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Old 07-08-2016, 08:32 PM   #1
Marwhini
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The Morgoth-element.

A comment I made on another thread recently got me to thinking about something concerning the Morgoth-element.

Melkor, in his rebellion adoring the AinulindalŰ (Music of the Ainur), poured forth his being into the Making of ╦a/Arda, in the same way that Sauron poured his being into the making of the Ruling Ring, the One Ring.

As Tolkien points out in Morgoth's Ring (pp. 399 - 400) Notes on Motivations in the Silmarillion (ii):

Quote:
Melkor 'incarnated' himself (as Morgoth) permanently. He did so as to control the hroa(2), the 'flesh' or physical matter, of Arda. A vaster, and more perilous procedure, though of similar sort to the operations of Sauron with the Rings. Thus, outside the Blessed Realm, all 'matter' was likely to have a 'Melkor ingredient' (3), and those who had bodies, nourished of the hroa of Arda, had as it were a tendency, great or small, towards Melkor: they were none of them wholly free of him in their incarnate form, and their bodies had an effect upon their spirits.

Tolkien also mentions in several points that Gold contained more of the Morgoth-element than did many other things, and that things like Silver, and Water had less of this 'element.'

This got me to thinking:

How much of this element was likely present in the different races (I am talking about on average, not as a fixed number that everyone in a race would have)?

And how much of it is likely present in the typical environment, or locations within Middle-earth.

As a few examples:

It would seem that the Shire was less afflicted by the Morgoth-element than was a location like Angmar, or Gundabad (or Mordor, especially).

It would seem that places like the roots of mountains would also be rather high in Morgoth-element concentration.


One other issue with the 'Morgoth-element' as Tolkien describes it:

It seems like the Morgoth-element can increase or decrease within a region (indicating that it is not a purely "Physical" 'element' as we would define 'Physical' in our Universe).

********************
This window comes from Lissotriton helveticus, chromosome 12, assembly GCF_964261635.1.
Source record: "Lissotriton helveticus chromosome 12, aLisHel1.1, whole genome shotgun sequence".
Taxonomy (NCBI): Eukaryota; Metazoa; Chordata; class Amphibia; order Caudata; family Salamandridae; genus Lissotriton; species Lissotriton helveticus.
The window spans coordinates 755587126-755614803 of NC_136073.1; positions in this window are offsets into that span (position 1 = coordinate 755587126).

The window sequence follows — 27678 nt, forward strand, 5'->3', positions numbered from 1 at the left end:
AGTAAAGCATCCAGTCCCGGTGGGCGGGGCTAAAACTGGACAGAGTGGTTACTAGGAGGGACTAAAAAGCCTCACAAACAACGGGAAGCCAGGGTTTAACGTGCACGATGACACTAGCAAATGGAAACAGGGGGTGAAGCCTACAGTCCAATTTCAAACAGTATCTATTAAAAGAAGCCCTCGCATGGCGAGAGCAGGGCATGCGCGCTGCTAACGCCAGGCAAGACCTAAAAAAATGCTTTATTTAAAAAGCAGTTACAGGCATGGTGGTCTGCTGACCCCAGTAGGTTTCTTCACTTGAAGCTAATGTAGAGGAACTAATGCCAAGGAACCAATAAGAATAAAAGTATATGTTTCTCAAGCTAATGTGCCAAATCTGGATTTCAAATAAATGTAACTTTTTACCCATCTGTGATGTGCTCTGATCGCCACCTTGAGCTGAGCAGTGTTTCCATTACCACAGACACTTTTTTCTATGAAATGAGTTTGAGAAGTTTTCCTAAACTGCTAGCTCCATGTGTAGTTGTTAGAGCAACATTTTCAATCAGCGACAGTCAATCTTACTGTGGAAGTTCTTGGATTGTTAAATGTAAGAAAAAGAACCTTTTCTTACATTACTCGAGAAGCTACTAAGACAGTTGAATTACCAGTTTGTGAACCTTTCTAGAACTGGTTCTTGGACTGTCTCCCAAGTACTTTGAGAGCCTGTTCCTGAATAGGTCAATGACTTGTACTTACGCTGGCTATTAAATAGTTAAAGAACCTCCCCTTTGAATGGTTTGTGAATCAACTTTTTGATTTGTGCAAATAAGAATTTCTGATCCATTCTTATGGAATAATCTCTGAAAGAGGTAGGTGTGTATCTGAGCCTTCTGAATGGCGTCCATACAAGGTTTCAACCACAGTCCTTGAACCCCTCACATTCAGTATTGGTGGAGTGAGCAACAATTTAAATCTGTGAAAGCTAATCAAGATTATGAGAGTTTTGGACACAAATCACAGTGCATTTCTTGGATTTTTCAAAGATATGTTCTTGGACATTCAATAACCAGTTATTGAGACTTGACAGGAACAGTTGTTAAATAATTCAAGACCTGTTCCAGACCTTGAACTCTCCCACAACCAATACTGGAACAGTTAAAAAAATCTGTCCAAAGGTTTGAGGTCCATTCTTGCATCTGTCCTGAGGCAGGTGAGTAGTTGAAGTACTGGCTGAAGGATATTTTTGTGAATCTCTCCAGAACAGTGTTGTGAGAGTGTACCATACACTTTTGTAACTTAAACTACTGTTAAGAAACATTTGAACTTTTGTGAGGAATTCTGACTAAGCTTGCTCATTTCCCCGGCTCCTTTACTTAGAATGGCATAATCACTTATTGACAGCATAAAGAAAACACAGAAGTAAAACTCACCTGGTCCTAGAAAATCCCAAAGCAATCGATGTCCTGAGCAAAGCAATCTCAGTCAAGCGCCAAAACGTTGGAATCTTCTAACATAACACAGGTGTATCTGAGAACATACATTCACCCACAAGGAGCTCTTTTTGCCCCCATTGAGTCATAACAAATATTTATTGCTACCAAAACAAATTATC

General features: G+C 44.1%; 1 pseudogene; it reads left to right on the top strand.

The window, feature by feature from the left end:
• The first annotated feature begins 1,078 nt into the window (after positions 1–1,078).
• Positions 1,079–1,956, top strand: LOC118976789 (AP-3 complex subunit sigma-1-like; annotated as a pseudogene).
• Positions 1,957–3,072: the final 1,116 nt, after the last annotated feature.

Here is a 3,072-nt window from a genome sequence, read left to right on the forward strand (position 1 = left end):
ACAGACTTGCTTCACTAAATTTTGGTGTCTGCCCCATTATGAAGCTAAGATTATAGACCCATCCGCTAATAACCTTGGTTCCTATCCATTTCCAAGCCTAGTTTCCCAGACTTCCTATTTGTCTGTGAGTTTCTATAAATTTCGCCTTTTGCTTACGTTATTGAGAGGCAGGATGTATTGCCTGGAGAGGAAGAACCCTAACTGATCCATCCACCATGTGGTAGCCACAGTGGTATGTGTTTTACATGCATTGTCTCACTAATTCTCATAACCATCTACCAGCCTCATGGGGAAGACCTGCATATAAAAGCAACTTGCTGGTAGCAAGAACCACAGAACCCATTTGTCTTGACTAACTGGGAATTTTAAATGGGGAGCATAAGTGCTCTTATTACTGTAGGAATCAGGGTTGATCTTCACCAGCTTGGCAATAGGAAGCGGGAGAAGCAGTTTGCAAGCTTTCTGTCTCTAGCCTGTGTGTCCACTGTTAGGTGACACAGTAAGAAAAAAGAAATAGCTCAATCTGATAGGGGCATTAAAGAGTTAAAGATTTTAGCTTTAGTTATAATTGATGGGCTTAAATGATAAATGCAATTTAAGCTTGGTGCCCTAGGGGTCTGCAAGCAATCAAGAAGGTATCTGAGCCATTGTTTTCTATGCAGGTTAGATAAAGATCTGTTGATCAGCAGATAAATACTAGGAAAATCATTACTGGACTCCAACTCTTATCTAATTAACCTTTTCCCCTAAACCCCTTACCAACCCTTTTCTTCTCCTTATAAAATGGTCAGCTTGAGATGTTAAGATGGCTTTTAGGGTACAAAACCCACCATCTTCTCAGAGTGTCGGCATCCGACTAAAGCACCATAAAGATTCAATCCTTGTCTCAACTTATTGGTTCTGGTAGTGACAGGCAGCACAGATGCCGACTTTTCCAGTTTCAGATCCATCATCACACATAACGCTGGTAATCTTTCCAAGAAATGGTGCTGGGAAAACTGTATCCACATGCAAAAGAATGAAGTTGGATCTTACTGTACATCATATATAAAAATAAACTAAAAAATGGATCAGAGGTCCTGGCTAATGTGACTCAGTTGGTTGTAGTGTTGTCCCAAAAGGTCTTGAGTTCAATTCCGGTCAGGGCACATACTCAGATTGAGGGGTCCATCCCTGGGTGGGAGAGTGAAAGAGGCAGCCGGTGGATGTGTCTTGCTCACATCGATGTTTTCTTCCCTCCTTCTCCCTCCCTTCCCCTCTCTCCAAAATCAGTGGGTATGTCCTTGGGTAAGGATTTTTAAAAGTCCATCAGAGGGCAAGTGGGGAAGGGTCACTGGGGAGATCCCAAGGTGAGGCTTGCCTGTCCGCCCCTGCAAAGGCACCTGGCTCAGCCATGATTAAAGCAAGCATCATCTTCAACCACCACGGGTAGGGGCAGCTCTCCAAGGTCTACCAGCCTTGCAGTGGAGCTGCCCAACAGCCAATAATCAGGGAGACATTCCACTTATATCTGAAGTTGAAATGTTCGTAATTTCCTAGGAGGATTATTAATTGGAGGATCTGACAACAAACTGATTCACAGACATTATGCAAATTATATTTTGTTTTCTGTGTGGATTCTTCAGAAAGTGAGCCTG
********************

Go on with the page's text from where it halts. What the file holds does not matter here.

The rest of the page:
What then would it be, if it is Physical?

How would that work?

A warning here....

Saying "magic" is exactly what Tolkien never did as an explanation for Middle-earth.

This is why I place such great emphasis upon the comments of Tolkien's son Christopher on p. x of Morgoth's Ring, where he talks about his father's failure to complete the Silmarillion due to JRRT's concern over identifying/discovering/formulating the 'underlying postulates' and a 'coherent Theological and Metaphysical system' for Arda.

Those words mean "How it works, and by what specific mechanisms."

Tolkien admitted that his lack of knowledge in certain areas hindered him in many ways (I cannot recall if it was in a letter, or in HoM-e, where he speaks about his lack of knowledge of geology preventing him from creating a more accurate map of Middle-earth - having worked with a Geologist on detailing Middle-earth, Tolkien did quite well in assembling a Map that could realistically function geologically: i.e. with Plate Tectonics, and such), but he remained committed to the creation of a Metaphysics that would give rise to functional systems within Middle-earth that did not need to resort to Kluges or Deus ex Machina. . .

Remember, to Tolkien, Eru/God directly intervening in the operations or affairs of ╦a/Arda/Middle-earth was a gravely serious matter. Thus Tolkien did not wish that anything in ╦a/Arda should require ANY sort of 'Divine Intervention,' neither of/from the Ainur nor directly from Eru/Il˙vatar.

To that end, the world needed to operate by its own, internally consistent, natural laws, which would subsume both the Hroa and Fea of Arda itself, and the Hr÷a and FŰa of incarnate beings within Arda.

I hope that my extravagant exposition does not put anyone off the main point.

MB


(2) hroa: so written here and at the second occurrence below (and in text A), not as elsewhere always written hr÷a, where it means the body of an incarnate being. The word used for 'physical matter' in Laws and Customs was Hrˇn, later changed to korma (p. 218 and note 26): in the Commentary on the Athrabeth and in the 'Glossary' of names the word is erma (pp. 338, 349)
(3) On this sentence see p. 271
[Note]: p. 271 deals with the death of FinwŰ's wife MÝriel, and how it was such a shock to the Valar, because they had been deluded into thinking that the Hr÷a and FŰa of any "Immortal" being could not be separated while in Valinor. And that this was revealed to be the result of Arda Marred (the Melkor/Morgoth-element pervading existence). The Valar had managed to purge this element from Valinor when they alone inhabited it, but the Children of Il˙vatar were all products of Arda Marred, and thus their Hr÷a was tainted by the Morgoth-element, and thus so was their FŰa (although there exists a contradiction in this, as physical matter is JUST molecules, and the 'Morgoth-element' would thus need to be some sort of 'Spiritual Element' - but this is one of those things I tend to focus upon in looking at the 'underlying postulates' of Arda/╦a, and the 'requirement for a coherent Theological and Metaphysical system' for the same).

Last edited by Marwhini; 07-08-2016 at 09:32 PM.
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Old 07-08-2016, 08:45 PM   #2
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Quote:
How much of this element was likely present in the different races
With the exception of the corrupted races, Orcs, trolls, etc., none. Elves, Men (and Hobbits), Ents and Dwarves were not created by Morgoth. They could be "corrupted" by him and his influence, lies and direct attention, but they were not, as a matter of creation, influenced by his "element".